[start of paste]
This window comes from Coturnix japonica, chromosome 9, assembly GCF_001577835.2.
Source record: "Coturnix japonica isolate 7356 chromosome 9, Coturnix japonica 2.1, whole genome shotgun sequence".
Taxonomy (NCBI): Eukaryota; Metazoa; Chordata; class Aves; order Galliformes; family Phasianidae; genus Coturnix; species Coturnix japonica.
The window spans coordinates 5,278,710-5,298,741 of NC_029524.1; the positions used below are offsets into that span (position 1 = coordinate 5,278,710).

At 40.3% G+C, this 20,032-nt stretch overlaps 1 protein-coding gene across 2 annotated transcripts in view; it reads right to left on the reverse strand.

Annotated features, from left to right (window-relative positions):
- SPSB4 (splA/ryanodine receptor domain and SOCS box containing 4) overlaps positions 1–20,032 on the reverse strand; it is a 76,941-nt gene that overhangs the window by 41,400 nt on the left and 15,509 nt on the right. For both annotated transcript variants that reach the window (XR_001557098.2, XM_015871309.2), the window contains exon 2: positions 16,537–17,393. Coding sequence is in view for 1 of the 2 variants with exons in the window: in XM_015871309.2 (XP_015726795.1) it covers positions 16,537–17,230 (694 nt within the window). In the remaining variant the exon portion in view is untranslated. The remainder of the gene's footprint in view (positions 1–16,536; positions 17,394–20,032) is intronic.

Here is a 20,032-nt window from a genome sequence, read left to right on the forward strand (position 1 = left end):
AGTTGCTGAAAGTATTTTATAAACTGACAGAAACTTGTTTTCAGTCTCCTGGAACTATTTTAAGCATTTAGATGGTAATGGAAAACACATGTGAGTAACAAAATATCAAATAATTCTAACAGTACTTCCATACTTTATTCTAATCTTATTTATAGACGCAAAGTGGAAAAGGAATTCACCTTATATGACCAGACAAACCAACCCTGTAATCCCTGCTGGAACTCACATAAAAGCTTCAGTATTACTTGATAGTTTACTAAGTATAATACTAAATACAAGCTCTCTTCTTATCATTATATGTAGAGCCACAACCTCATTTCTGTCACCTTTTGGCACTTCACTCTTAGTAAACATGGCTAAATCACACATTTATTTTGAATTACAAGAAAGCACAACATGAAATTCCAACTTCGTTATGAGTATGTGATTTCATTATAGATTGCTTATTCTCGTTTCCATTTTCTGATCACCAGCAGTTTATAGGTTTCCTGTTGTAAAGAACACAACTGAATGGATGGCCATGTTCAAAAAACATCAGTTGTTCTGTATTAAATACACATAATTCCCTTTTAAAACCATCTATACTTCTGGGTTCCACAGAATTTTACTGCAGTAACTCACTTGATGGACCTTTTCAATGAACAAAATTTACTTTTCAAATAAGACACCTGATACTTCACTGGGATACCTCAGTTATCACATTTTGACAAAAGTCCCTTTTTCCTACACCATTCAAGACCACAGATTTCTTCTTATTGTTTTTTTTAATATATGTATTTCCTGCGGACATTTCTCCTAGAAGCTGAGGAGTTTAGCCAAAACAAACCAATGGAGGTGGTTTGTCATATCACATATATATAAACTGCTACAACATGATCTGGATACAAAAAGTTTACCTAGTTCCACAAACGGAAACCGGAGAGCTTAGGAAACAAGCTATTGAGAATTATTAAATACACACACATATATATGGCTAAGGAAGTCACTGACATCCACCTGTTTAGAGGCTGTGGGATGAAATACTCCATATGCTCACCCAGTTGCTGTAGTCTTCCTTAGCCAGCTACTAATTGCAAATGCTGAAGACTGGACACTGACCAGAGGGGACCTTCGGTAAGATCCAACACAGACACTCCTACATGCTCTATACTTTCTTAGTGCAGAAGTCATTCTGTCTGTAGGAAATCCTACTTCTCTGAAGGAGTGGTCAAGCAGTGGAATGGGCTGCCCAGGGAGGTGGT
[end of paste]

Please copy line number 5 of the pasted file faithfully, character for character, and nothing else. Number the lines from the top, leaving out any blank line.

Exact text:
At 40.3% G+C, this 20,032-nt stretch overlaps 1 protein-coding gene across 2 annotated transcripts in view; it reads right to left on the reverse strand.